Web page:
Defining the Eco Message
Is the enviro movement due for a branding makeover?
What did Occupy Wall Street do right that the environmental movement has done wrong? That was the recurrent question at last week's inaugural SXSW Eco conference. The common answer was that the green movement has lost traction in the battle against professional climate change deniers and anti-green energy lobbyists. However, there seemed to be little agreement among the speakers on how to reverse that trend. Should environmentalists make a more emotive case, or should they sell green technology as a new business model, or should they hit the panic button? Instead of consensus, an underlying tension was revealed – particularly from some of the younger participants – that the same old guard responsible for losing the current debate seemed unwilling to accept new blood or new tactics to reinvigorate the movement.
Former Colorado Gov. Bill Ritter: "There are people who've started to see climate change as a political wedge issue, a way to separate people from one side to the other. As they did that, clean energy got swept in the undertow. A lot of people who've quit talking about climate change talk just about the job-creating potential for clean energy, the ability to compete locally with China. ... I was just with a vice admiral who's now the head of the American Council on Renewable Energy, and we had this conversation about national security and renewable energy. You say, 'Why are you talking about that?' Because it bridges this fault line that I see between folks who deny that climate change is happening and people who believe it."
Simran Sethi, journalist: "I've been teaching now for four years. I used to make it clear to my environmental journalism students to blind people with science, douse them with facts. I have an M.B.A., so I can make a business case for sustainability. And I said, 'Whatever you do, do not ever, ever, ever tell people that that is the right thing to do.' That was before I moved to Kansas."
Erik Assadourian, Worldwatch Institute researcher: "Even our very language is being co-opted by consumer products. BlackBerry, Apple, Amazon. These used to be geographical or fruit names, and now they're more brand products than anything. Even the word 'consumer' now is a synonym for a person, an individual, a citizen. That really shows how deeply we are in consumer culture."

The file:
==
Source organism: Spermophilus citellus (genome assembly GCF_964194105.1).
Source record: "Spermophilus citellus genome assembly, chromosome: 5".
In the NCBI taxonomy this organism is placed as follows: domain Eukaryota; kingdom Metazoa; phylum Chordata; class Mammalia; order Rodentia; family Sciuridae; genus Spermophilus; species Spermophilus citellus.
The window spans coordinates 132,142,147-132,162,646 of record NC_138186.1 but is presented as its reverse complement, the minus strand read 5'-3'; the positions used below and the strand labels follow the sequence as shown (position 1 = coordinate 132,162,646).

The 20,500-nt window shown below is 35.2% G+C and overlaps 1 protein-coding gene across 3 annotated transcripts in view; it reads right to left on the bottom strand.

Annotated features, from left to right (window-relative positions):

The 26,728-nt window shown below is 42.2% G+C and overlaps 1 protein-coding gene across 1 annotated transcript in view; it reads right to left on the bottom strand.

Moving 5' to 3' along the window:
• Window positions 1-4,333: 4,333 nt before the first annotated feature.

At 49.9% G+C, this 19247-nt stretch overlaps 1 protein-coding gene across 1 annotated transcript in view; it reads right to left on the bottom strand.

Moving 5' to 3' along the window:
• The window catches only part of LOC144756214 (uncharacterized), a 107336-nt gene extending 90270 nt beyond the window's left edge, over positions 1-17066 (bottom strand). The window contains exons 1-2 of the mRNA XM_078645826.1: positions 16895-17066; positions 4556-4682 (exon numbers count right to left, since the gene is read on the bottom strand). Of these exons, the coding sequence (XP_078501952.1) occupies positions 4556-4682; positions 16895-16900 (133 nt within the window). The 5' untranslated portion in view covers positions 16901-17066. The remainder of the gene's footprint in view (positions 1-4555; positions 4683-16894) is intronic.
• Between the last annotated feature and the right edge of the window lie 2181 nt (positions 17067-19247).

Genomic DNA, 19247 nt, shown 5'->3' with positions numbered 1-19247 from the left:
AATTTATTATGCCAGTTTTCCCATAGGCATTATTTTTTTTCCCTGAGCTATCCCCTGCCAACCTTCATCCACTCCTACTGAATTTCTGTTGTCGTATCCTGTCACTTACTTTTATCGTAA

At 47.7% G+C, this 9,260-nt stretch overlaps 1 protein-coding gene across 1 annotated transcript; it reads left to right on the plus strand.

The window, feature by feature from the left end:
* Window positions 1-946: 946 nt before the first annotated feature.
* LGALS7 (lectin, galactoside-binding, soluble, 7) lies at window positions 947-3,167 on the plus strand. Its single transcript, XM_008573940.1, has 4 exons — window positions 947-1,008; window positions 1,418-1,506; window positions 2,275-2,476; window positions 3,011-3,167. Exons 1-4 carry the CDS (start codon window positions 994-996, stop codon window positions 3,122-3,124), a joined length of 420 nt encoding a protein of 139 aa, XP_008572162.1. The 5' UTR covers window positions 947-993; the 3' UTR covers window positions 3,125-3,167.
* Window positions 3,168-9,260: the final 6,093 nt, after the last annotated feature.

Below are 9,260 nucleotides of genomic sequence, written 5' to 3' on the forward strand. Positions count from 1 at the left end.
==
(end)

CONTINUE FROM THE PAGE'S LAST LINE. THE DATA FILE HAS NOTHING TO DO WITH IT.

David Buckland, Cape Farewell founder: "The climate scientists 10 years ago were screaming from the rooftops, saying, 'Why isn't anyone listening to us?' So I thought, 'Well, the language you're using, that's why it's not going to get out into the popular domain.' The language they're using is graphs, technology. You all use that language, but the media don't pick up on it, and the public, as soon as you talk science about climate change, you can see everyone glazing over. ... Most of our major decisions in life are made on an emotional basis."
Tom Brookes, managing director of Energy Strategy Centre: "Someone was saying to me earlier on, 'Well, we have got Republican candidates who believe in climate change.' Well, if that's a success, how low is this bar? We've got Republican candidates who believe in cups. ... You actually want right and left fighting over who's got the best solution to your problem, not whether or not the problem exists."
Courtney Hight, executive director of Energy Action Coalition: "There isn't a climate movement in this country, so we want to create it. Young people have always been at the forefront of all social movements, so we should be at the front of this one, bringing together all voices, ranging from mainstream environmental organizations but really bringing in the justice lens that we didn't feel was there at the national environmental conversation. First it was 'let's move our campuses to be green,' but then realizing that there's this entire political system that is really reigning over the decisions we are making."
Philippe Cousteau Jr., CEO of EarthEcho International: "I cannot tell you how hopeful I am because of you young people in this room. Every time I get depressed ... all I need to do is visit a school and see how fired up and powerful you are, and recognize that they're trying to change the world, not just tomorrow when they get older, but today as well."
Bee Moorhead, executive director of Texas Interfaith Power & Light: "The faith perspective in the climate conversation is a little different from a lot of other organizations, partly because or largely because we are a multi-issue constituency. The faith community is having to balance low-income people and needs of all the different issue areas that faith communities are concerned about. Education, hunger, human rights, child abuse, all those kinds of issues, and the environment is just one of them. It's in line with all of these other very important issues. ... Where it's probably frustrating for secular environmental activists a lot of times is that we are consistently contrarians, [such as] when it comes to bringing in the low-income people just when it was easier that we didn't talk about them."